In 2005, emergency response efforts in New Orleans following Hurricane Katrina demonstrated the basic feasibility of POCT. However, according to Nam Tran, associate director of the Center for POC Technologies at the UC Davis Medical Center, follow-up laboratory experiments showed that current testing equipment is not adequate for field use by first responders. Rescues were impeded during the Katrina response because hospitals were out of commission and doctors did not have adequate tools for making fast diagnoses. Consequently, treatment was delayed. “Our preliminary survey work following Hurricane Katrina found disaster responders lacked evidence-based methods to diagnose and treat bloodstream infections,” says Tran. “Bringing rapid pathogen nucleic-acid recognition technologies to the point of care will accelerate treatment decisions and potentially improve outcomes.”
A Network of Solutions
In addition to the center at UC Davis–Livermore, NIBIB has established three other centers that are part of the larger cooperative research effort. One center is at the University of Cincinnati and focuses on emerging neurotechnologies. Another center at Johns Hopkins University in Baltimore, Maryland, focuses on research involving sexually transmitted diseases. PATH Seattle partners with the University of Washington at the fourth center, which focuses on diagnostics for global health. Brenda Korte, program manager of NIBIB’s Division of Discovery Science and Technology, oversees all four NIBIB centers.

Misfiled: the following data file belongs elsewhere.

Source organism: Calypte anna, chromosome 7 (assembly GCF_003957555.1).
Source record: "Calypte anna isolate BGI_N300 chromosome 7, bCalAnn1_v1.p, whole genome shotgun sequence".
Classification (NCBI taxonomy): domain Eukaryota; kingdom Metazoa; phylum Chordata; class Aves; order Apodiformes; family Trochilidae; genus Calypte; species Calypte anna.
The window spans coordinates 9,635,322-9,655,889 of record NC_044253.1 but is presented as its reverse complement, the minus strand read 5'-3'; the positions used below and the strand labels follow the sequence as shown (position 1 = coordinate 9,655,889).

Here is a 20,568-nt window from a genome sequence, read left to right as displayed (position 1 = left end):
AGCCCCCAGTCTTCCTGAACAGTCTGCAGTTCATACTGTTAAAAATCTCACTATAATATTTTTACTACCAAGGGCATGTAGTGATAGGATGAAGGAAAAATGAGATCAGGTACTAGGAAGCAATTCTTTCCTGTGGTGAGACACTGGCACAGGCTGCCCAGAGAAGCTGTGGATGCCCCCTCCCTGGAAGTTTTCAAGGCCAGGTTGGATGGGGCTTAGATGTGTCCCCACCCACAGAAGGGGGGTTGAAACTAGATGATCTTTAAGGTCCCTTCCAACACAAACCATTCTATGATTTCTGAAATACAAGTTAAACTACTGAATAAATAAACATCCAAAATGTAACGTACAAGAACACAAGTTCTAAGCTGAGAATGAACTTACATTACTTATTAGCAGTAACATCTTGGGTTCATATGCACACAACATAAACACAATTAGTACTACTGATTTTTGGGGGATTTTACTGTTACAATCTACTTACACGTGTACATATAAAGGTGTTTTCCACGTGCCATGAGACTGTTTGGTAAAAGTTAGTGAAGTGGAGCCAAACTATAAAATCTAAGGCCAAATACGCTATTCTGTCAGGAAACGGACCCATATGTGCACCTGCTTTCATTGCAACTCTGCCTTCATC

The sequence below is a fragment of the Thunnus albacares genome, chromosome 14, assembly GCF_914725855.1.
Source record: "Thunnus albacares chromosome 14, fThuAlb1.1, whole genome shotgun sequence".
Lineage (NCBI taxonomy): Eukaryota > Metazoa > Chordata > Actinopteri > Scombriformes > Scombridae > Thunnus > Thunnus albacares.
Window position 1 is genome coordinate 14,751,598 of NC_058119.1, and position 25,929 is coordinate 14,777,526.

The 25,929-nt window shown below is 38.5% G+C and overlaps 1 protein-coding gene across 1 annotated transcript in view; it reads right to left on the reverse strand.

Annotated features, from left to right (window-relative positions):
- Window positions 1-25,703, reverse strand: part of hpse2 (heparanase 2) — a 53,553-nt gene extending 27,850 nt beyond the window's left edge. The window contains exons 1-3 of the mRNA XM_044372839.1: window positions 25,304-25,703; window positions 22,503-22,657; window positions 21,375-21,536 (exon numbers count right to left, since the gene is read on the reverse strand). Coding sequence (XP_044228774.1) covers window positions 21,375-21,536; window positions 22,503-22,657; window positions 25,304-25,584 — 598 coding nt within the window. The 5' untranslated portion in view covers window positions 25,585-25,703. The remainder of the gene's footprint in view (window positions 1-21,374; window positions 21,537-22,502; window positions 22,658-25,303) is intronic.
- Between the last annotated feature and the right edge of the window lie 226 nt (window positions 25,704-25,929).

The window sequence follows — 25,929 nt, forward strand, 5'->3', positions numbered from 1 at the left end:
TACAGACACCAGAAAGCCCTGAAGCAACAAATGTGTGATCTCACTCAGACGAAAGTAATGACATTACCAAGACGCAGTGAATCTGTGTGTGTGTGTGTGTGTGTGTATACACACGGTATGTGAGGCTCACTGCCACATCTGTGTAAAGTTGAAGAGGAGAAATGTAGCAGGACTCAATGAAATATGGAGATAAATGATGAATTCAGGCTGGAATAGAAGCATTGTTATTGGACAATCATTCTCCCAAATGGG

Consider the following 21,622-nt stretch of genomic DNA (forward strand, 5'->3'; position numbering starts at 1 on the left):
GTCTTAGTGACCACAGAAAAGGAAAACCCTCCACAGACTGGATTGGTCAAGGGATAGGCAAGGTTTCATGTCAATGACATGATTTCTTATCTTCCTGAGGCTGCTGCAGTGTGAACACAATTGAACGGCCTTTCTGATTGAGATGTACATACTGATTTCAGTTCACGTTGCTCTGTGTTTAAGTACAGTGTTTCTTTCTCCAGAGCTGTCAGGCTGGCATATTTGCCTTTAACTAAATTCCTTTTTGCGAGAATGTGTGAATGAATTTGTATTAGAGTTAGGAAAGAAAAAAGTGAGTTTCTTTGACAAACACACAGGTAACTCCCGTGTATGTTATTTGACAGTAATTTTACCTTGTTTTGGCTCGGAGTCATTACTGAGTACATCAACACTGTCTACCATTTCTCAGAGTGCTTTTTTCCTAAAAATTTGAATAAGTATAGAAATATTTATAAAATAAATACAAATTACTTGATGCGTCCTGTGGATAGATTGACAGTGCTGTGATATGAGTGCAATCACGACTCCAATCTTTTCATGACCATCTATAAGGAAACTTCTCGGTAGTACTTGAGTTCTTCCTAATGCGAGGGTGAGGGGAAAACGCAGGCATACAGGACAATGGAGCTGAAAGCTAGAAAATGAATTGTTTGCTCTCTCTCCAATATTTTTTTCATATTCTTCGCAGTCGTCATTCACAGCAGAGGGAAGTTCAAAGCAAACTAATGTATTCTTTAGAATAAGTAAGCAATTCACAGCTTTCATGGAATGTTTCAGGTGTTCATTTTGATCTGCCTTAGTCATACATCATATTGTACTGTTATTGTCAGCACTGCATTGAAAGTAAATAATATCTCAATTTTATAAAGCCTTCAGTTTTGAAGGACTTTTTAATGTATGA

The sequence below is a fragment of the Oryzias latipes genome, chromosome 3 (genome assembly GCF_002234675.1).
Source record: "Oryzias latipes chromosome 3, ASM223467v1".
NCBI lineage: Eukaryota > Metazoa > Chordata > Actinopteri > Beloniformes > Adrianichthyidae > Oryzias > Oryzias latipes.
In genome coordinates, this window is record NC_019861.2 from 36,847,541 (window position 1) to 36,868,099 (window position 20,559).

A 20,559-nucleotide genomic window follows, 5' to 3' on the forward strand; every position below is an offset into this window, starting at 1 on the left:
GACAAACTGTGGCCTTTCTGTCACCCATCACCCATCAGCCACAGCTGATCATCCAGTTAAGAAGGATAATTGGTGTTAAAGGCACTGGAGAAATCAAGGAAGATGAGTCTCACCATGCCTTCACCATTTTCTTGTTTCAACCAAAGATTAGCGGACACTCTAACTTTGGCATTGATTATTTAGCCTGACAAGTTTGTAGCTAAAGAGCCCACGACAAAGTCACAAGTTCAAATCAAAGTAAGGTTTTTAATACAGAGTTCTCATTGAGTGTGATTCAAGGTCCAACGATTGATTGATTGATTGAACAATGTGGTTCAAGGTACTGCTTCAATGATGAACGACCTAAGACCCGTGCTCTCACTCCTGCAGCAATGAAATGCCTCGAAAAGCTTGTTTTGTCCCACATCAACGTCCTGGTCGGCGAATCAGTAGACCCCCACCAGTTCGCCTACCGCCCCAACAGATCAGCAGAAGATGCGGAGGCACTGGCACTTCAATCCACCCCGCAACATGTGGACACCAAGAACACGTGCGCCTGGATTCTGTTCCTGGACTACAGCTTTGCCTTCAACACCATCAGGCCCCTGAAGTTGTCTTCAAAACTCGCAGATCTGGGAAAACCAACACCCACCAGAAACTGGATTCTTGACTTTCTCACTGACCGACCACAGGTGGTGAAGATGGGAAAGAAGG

“The goal of the Point-of-Care Technologies Research Network is to drive the development of appropriate point-of-care diagnostic technologies through collaborative efforts that simultaneously merge scientific and technological capabilities with clinical need,” says Korte. In the field, the need for rapid and accurate diagnosis of infectious disease is critical, given the dependence of therapeutic choices on pathogen identification and
A Healthy Future
POCT devices also could be adapted to test for other types of pathogens, according to Dzenitis. “With a tweak in design, our device could be used to detect influenza viruses, or it could be used to test for certain types of DNA to determine if someone is predisposed to conditions such as Parkinson’s or diabetes,” he says. Whatever its purpose, one thing is certain—the POCT device has the potential to better prepare the nation for future disasters and enhance patient survival outcomes through rapid decision making at both hospital bedsides and in emergency field operations.
Key Words: bloodborne-pathogen detection, loop-mediated isothermal amplification (LAMP), point-of-care testing (POCT), sepsis.
For further information contact John Dzenitis (925) 422-6695 (firstname.lastname@example.org).
Lawrence Livermore National Laboratory